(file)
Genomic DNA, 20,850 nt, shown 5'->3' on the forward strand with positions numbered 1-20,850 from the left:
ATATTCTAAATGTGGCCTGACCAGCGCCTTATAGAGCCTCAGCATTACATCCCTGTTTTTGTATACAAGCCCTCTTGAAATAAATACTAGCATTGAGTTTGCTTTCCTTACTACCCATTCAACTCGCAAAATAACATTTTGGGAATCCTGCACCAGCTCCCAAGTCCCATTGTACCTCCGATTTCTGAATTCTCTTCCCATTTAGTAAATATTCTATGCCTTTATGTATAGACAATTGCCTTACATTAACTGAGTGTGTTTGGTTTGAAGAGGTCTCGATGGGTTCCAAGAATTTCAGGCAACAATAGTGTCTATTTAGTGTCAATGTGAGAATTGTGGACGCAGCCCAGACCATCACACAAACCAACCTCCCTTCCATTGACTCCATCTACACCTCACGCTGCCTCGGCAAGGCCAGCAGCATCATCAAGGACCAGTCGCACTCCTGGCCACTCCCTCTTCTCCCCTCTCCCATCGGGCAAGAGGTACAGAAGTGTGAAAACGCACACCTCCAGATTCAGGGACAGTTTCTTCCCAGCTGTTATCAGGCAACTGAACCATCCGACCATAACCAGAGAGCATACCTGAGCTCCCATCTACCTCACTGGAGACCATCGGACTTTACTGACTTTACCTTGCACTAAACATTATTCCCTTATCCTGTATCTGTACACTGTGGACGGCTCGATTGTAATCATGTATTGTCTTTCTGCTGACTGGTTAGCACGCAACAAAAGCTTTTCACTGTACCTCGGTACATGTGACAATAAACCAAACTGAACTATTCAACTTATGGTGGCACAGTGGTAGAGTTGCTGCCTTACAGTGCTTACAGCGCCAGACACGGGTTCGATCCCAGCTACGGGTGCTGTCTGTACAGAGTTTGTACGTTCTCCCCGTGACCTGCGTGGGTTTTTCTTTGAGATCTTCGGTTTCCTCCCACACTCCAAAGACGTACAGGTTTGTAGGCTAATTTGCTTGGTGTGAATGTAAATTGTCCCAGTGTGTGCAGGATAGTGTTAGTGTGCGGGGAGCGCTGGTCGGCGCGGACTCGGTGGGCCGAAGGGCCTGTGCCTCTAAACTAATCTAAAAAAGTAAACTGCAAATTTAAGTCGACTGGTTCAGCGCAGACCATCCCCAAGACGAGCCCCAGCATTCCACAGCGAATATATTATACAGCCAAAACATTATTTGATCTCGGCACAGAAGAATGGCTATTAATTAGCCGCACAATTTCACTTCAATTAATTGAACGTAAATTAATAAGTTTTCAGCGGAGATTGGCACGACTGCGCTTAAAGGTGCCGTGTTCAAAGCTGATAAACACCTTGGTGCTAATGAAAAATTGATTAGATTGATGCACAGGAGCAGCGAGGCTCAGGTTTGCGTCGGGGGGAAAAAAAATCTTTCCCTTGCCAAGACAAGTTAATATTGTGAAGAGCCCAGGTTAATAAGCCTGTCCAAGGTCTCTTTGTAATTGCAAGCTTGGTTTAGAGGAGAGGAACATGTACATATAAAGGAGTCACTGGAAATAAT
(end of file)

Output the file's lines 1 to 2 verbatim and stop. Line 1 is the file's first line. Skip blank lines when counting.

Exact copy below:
Genomic DNA, 20,850 nt, shown 5'->3' on the forward strand with positions numbered 1-20,850 from the left:
ATATTCTAAATGTGGCCTGACCAGCGCCTTATAGAGCCTCAGCATTACATCCCTGTTTTTGTATACAAGCCCTCTTGAAATAAATACTAGCATTGAGTTTGCTTTCCTTACTACCCATTCAACTCGCAAAATAACATTTTGGGAATCCTGCACCAGCTCCCAAGTCCCATTGTACCTCCGATTTCTGAATTCTCTTCCCATTTAGTAAATATTCTATGCCTTTATGTATAGACAATTGCCTTACATTAACTGAGTGTGTTTGGTTTGAAGAGGTCTCGATGGGTTCCAAGAATTTCAGGCAACAATAGTGTCTATTTAGTGTCAATGTGAGAATTGTGGACGCAGCCCAGACCATCACACAAACCAACCTCCCTTCCATTGACTCCATCTACACCTCACGCTGCCTCGGCAAGGCCAGCAGCATCATCAAGGACCAGTCGCACTCCTGGCCACTCCCTCTTCTCCCCTCTCCCATCGGGCAAGAGGTACAGAAGTGTGAAAACGCACACCTCCAGATTCAGGGACAGTTTCTTCCCAGCTGTTATCAGGCAACTGAACCATCCGACCATAACCAGAGAGCATACCTGAGCTCCCATCTACCTCACTGGAGACCATCGGACTTTACTGACTTTACCTTGCACTAAACATTATTCCCTTATCCTGTATCTGTACACTGTGGACGGCTCGATTGTAATCATGTATTGTCTTTCTGCTGACTGGTTAGCACGCAACAAAAGCTTTTCACTGTACCTCGGTACATGTGACAATAAACCAAACTGAACTATTCAACTTATGGTGGCACAGTGGTAGAGTTGCTGCCTTACAGTGCTTACAGCGCCAGACACGGGTTCGATCCCAGCTACGGGTGCTGTCTGTACAGAGTTTGTACGTTCTCCCCGTGACCTGCGTGGGTTTTTCTTTGAGATCTTCGGTTTCCTCCCACACTCCAAAGACGTACAGGTTTGTAGGCTAATTTGCTTGGTGTGAATGTAAATTGTCCCAGTGTGTGCAGGATAGTGTTAGTGTGCGGGGAGCGCTGGTCGGCGCGGACTCGGTGGGCCGAAGGGCCTGTGCCTCTAAACTAATCTAAAAAAGTAAACTGCAAATTTAAGTCGACTGGTTCAGCGCAGACCATCCCCAAGACGAGCCCCAGCATTCCACAGCGAATATATTATACAGCCAAAACATTATTTGATCTCGGCACAGAAGAATGGCTATTAATTAGCCGCACAATTTCACTTCAATTAATTGAACGTAAATTAATAAGTTTTCAGCGGAGATTGGCACGACTGCGCTTAAAGGTGCCGTGTTCAAAGCTGATAAACACCTTGGTGCTAATGAAAAATTGATTAGATTGATGCACAGGAGCAGCGAGGCTCAGGTTTGCGTCGGGGGGAAAAAAAATCTTTCCCTTGCCAAGACAAGTTAATATTGTGAAGAGCCCAGGTTAATAAGCCTGTCCAAGGTCTCTTTGTAATTGCAAGCTTGGTTTAGAGGAGAGGAACATGTACATATAAAGGAGTCACTGGAAATAAT